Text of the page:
My aging parent: How to prevent malnutrition

By Peter Fish, MD  |  2/13/2018

Geriatric patients often lose their sense of taste and appetite. As a result, they eat less and don't get enough nutrients.

Caregivers need to understand that loss of appetite and weight is a normal part of aging, and that medical efforts to increase appetite have not been shown to increase a person's length of life, according to the American Geriatrics Society. Medical interventions include antidepressant medication, medical marijuana and steroids.

Instead, I recommend focusing on quality of life. Caregivers should ask if there is anything the patient would like to eat. What is the patient's favorite food? The elderly need fats and calories. If three milkshakes a day are wanted, let the patient have them. Better yet, give milkshakes with nutritional supplements (like Ensure) mixed in.

Caregivers should consider cultural "comfort foods" as an option. They may want to research heritage to find and offer foods the patient might have had as a child. For example, chicken soup variations with a starch (noodles, potatoes or rice) are common across many cultures.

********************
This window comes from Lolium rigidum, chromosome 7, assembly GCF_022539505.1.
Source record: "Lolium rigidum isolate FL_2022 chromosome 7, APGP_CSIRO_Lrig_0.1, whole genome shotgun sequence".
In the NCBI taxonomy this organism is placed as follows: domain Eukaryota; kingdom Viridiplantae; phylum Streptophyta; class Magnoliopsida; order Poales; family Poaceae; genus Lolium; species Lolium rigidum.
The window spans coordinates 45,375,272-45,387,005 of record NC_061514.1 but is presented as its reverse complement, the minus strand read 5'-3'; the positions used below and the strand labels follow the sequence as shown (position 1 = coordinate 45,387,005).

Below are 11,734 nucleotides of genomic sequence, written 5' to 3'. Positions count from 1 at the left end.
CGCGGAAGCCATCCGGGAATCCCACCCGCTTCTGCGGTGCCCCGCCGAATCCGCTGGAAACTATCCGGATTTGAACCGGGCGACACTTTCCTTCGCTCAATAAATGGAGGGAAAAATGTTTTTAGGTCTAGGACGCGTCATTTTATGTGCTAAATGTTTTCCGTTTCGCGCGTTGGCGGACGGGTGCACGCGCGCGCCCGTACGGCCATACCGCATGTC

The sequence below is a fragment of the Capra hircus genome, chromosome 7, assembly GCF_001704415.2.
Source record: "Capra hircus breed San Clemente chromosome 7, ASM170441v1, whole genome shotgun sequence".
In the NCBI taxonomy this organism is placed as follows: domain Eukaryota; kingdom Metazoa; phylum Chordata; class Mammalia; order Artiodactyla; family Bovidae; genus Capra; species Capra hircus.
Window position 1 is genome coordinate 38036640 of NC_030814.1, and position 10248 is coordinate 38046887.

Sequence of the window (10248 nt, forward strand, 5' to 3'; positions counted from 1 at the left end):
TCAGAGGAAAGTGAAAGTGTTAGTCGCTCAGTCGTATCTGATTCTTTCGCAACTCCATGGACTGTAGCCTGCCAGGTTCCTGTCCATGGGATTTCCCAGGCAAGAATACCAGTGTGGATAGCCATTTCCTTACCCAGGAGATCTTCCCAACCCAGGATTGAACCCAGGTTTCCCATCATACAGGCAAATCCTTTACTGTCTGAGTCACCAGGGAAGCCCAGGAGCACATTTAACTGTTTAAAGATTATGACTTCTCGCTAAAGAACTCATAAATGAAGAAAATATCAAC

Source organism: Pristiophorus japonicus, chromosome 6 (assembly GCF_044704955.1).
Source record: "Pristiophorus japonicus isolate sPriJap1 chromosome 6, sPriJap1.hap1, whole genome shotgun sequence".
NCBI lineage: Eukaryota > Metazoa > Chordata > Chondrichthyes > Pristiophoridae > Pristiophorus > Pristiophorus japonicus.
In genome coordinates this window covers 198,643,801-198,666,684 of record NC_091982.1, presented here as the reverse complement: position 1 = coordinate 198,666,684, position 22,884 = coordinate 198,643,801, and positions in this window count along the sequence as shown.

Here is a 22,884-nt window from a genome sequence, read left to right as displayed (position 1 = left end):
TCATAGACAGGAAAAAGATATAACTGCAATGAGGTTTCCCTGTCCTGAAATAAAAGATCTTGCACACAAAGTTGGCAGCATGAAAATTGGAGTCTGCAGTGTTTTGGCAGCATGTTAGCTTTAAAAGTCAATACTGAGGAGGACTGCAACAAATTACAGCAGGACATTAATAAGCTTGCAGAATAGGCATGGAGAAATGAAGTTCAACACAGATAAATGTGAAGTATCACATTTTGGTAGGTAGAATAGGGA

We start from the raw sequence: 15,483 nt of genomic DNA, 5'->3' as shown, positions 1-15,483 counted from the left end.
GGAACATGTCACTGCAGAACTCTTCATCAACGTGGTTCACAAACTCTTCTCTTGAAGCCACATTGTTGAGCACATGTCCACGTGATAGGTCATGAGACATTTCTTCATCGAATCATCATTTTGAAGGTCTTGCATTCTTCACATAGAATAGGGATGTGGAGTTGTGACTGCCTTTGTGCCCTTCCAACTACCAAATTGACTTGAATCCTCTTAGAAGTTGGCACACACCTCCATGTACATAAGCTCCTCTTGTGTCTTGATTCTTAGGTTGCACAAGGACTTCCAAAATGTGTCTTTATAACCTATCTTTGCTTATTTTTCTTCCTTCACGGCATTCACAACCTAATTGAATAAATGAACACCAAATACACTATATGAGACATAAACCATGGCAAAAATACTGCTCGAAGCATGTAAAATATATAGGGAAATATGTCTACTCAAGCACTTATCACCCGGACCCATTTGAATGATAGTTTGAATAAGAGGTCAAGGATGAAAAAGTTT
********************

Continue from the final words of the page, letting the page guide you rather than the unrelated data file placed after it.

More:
Some patients like spices or salt to enhance the flavors of foods. Their preferences are highly individualized, so there is no way to give general recommendations on this. If patients have high blood pressure, salting foods may increase it. But once again, maintaining perfect blood pressure may be a less important issue for an elderly patient. This is a discussion you should have with the patient and doctor. 

There are many sources on the Internet on the subject. However, be careful. There is a lot of hidden marketing online and many "miracle cures" offered. If a reader encounters any of the following words or statements, steer away from the page:

  • "Doctors don't want you to know"
  • "Miracle food"
  • "Guaranteed"
  • "All natural"
  • "100% Free!"
  • "Scientifically proven"
  • "Experts say"

Dr. Fish is the medical director of the Thompson House, a skilled nursing facility on the grounds of Northern Dutchess Hospital in Rhinebeck. The Thompson House is also known as the Northern Dutchess Residential Health Care Facility.